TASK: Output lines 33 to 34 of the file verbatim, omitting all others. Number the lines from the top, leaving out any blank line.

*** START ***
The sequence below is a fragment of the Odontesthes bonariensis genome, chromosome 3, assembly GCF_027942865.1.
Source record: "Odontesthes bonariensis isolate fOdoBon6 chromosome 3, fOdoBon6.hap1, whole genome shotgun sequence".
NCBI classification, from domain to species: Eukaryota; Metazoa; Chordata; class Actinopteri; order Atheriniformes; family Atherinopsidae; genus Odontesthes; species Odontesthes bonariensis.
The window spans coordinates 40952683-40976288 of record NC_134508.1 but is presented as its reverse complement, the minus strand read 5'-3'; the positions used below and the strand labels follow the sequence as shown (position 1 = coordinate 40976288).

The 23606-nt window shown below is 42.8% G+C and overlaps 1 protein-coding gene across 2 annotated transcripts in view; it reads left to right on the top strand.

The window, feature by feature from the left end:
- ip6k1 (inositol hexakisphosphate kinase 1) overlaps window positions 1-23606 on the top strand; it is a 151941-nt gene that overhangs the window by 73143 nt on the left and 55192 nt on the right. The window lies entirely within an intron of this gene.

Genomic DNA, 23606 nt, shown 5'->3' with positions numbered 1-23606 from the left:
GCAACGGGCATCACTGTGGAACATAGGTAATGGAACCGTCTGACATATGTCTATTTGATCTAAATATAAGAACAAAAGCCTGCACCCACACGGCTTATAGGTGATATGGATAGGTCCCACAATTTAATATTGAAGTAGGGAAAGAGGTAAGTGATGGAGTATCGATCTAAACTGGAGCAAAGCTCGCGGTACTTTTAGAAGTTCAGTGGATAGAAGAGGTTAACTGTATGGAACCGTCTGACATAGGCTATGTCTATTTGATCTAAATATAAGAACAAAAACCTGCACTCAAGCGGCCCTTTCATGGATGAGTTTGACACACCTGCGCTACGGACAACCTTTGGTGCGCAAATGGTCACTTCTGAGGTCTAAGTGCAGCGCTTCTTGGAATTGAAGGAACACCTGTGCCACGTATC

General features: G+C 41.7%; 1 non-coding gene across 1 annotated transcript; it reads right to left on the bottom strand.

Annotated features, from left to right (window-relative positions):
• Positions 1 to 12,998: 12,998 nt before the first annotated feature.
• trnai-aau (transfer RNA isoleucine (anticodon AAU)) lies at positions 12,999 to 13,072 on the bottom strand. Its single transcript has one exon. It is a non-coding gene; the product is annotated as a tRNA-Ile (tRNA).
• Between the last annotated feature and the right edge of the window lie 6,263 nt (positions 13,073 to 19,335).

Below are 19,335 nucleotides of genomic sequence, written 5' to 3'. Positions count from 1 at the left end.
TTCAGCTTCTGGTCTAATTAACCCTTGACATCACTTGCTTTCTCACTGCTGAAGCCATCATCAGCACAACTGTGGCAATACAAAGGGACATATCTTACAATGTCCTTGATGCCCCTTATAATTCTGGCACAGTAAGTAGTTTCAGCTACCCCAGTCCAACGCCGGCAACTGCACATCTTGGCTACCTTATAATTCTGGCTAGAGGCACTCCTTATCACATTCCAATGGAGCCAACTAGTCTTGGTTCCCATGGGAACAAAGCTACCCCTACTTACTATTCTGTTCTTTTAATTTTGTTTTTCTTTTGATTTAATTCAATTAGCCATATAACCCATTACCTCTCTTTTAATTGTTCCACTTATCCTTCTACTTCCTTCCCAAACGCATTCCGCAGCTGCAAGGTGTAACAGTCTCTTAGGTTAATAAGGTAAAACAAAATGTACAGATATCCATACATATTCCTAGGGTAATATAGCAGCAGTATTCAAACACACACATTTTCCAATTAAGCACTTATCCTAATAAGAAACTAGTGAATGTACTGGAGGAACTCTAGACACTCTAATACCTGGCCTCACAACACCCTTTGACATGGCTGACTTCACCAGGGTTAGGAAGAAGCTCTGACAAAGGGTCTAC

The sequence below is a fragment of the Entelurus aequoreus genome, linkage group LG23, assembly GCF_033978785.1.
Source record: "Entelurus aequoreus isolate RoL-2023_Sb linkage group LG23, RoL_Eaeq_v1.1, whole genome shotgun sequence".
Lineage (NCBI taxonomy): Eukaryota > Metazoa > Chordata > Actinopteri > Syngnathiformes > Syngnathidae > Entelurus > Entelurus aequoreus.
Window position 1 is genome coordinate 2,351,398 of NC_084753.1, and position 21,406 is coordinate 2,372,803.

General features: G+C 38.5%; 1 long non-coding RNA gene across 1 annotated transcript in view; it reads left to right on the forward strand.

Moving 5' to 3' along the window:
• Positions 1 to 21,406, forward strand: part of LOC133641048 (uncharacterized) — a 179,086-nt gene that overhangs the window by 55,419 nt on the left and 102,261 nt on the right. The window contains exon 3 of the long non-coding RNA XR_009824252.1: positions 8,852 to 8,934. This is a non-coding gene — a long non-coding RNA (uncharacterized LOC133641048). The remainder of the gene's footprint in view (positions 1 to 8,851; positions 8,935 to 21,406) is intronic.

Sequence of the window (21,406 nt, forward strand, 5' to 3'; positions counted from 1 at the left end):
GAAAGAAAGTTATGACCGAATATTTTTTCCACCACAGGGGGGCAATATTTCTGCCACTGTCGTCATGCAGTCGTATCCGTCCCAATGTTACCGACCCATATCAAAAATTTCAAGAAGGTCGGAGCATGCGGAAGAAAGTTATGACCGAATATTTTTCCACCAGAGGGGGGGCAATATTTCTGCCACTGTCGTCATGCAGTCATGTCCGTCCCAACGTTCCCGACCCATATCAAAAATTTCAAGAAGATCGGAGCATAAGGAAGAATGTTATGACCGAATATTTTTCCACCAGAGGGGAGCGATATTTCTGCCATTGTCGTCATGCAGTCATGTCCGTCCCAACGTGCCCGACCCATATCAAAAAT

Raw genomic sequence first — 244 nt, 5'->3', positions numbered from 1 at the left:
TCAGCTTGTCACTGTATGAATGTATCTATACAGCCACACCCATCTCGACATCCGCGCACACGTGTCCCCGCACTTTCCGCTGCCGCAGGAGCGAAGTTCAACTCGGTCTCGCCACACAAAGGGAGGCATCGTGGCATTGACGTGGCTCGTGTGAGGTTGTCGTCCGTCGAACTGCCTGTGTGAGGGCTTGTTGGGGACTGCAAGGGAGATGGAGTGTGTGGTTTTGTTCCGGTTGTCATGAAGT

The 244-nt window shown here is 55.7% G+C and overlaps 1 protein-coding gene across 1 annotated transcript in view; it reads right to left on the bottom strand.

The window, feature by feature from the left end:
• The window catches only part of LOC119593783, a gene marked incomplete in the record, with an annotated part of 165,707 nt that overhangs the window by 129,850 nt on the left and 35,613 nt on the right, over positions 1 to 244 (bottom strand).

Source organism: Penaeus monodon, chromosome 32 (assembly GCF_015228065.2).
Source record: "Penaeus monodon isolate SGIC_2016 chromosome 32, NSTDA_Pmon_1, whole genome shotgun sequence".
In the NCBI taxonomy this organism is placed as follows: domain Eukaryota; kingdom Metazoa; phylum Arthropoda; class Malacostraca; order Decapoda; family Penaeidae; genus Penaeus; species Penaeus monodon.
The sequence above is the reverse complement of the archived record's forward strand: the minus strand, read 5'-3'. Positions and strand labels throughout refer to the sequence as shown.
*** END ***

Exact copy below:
In the NCBI taxonomy this organism is placed as follows: domain Eukaryota; kingdom Metazoa; phylum Arthropoda; class Malacostraca; order Decapoda; family Penaeidae; genus Penaeus; species Penaeus monodon.
The sequence above is the reverse complement of the archived record's forward strand: the minus strand, read 5'-3'. Positions and strand labels throughout refer to the sequence as shown.